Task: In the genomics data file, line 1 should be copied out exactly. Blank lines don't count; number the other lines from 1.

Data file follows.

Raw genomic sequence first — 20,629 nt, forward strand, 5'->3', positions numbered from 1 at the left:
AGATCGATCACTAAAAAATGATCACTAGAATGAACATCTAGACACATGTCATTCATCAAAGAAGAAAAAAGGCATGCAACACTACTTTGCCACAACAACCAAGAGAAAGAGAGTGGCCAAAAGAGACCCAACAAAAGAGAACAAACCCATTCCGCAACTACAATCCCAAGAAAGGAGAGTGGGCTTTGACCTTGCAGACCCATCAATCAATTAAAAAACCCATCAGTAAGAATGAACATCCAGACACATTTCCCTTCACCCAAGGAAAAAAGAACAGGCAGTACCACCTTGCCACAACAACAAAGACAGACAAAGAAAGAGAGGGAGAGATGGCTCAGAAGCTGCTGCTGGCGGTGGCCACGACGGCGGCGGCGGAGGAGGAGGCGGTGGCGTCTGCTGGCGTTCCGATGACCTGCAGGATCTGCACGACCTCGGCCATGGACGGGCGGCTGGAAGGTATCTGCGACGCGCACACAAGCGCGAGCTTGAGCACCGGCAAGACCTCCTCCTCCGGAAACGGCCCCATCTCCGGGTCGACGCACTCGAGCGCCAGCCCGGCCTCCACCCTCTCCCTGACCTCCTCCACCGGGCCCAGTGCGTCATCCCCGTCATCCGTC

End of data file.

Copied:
Raw genomic sequence first — 20,629 nt, forward strand, 5'->3', positions numbered from 1 at the left: